The Carnegie Endowment looks at the growing Salafi-jihadi movement since the fall of former president Zine el-Abidine Ben Ali in January 2011. The report says, “In order to overcome the growth of radicalization and radical groups, Tunisia needs to address the political demands of its youth and diversify the religious sphere. Addressing socioeconomic grievances in order to allow social mobility and stem frustration among the younger generation will be critical. Institutionalizing the Salafi movement by allowing those who would like to work within formal politics and civil society to operate freely, as long as they respect the law, will also be necessary. The state should also loosen its control over the religious sphere and strengthen the competitiveness of state religious actors to allow for a diversity of religious ideas to emerge. Finally, Ennahdha, in its role as the strongest religious movement in Tunisia, needs to find the right balance between its religious and political activities because its presence in the marketplace of religious ideas will help minimize the influence of radical groups.”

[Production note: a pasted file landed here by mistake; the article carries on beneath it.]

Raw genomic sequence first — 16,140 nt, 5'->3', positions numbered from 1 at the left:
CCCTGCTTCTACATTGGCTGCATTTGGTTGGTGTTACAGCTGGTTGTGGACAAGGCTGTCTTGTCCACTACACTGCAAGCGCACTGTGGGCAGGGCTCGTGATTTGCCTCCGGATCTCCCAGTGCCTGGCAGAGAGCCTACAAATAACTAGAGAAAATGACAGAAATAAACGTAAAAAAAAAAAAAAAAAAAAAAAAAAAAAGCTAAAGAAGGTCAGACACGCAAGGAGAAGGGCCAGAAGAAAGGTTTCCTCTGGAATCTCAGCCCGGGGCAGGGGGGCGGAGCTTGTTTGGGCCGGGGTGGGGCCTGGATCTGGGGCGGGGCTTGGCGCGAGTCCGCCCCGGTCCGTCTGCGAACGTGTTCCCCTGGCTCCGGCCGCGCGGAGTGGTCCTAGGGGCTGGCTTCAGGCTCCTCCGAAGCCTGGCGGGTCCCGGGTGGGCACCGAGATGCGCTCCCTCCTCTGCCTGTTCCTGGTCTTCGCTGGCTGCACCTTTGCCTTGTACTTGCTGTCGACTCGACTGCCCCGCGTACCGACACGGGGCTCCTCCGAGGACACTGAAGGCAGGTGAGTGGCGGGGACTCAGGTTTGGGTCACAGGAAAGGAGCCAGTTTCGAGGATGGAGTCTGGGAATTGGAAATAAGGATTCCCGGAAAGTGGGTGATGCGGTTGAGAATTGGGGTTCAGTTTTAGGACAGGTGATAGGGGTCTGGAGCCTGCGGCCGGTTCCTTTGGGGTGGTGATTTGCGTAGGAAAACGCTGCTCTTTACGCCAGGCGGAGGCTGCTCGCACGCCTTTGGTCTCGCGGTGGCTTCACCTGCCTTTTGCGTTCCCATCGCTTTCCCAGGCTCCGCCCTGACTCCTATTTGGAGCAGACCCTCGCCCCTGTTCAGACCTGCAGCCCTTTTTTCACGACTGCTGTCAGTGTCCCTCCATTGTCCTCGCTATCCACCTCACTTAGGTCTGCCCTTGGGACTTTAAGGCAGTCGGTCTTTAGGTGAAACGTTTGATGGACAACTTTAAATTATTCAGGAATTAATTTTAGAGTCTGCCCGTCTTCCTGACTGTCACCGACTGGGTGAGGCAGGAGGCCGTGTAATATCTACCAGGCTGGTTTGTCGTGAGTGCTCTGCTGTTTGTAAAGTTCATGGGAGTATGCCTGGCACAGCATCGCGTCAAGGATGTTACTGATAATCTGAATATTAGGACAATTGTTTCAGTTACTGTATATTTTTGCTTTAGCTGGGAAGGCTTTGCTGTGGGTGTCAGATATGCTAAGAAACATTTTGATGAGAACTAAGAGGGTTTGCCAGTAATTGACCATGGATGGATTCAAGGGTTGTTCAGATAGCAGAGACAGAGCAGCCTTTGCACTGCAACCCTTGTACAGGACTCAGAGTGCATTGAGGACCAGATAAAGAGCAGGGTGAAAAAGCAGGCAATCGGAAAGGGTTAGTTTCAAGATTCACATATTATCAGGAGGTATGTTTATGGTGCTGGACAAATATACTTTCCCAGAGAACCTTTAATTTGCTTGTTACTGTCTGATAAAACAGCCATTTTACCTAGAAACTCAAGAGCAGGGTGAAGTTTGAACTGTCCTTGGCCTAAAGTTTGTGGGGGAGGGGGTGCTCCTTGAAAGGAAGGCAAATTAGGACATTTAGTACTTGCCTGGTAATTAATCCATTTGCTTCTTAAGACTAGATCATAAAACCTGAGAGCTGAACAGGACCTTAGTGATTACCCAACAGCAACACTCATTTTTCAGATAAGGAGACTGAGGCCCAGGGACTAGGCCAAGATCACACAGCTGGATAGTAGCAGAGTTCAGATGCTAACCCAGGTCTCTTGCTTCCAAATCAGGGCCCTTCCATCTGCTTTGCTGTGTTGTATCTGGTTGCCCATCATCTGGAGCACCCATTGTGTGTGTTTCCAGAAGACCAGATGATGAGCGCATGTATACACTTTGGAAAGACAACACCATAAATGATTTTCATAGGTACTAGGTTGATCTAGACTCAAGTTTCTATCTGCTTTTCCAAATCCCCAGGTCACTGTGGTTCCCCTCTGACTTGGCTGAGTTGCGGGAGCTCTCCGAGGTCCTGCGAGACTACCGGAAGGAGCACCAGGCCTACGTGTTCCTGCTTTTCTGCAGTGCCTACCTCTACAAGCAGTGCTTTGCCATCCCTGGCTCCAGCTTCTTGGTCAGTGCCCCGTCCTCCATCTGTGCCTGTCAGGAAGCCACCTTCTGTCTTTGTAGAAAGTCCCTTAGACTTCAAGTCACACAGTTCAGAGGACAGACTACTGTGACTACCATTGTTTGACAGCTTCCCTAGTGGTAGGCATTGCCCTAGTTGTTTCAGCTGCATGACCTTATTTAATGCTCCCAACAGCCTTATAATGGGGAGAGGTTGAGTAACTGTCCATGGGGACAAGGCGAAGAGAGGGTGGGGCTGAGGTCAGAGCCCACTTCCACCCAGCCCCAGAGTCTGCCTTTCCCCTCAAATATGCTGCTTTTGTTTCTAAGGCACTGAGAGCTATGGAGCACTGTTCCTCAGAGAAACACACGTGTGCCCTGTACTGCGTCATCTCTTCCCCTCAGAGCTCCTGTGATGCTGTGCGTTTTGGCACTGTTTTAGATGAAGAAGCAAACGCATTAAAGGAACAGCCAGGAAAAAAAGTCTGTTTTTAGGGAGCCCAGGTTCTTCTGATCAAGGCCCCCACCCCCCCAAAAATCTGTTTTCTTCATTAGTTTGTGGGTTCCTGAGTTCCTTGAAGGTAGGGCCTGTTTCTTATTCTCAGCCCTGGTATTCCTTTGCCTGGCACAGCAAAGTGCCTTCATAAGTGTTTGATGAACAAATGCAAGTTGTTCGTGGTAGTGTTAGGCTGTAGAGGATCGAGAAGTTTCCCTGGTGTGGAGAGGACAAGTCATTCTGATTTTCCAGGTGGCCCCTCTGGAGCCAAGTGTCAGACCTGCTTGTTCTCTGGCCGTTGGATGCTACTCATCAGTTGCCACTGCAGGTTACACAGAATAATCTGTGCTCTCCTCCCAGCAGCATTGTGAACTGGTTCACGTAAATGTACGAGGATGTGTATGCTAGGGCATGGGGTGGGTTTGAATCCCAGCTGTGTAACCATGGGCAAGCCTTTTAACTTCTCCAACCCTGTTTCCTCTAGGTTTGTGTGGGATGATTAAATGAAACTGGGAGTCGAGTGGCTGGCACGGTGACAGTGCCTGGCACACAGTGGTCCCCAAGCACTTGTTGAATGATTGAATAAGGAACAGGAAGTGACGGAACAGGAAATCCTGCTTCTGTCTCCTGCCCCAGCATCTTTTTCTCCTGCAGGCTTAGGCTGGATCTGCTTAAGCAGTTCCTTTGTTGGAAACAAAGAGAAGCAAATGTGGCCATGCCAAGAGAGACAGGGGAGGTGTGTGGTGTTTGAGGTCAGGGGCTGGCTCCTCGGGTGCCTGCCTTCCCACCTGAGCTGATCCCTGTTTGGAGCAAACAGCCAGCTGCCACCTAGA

The German Marshall Fund looks at the issues surrounding Jordan importing natural gas from Israel. The Jordanian government finds it difficult to make a strategic decision on energy while the country faces the threat posed by the self-proclaimed Islamic State group (ISIS), which is active along its borders with Syria and Iraq. The many refugees from these countries in Jordan place additional demands on the country’s energy supply and impose a major budgetary burden. They also place further strains on the country’s fragile population balance. Jordan has a large Palestinian population and Amman continues to have responsibilities for Muslim shrines in Jerusalem. Skirmishes between Palestinians and Israeli security forces concerning the holy places in Jerusalem in September 2015 have reinforced public opposition to economic dependence on Israel. Thus Jordan’s energy security dilemmas need to be considered in the context of its diverse geopolitical challenges. Author Simon Henderson analyses the options facing Jordan to close the country’s considerable energy supply gap.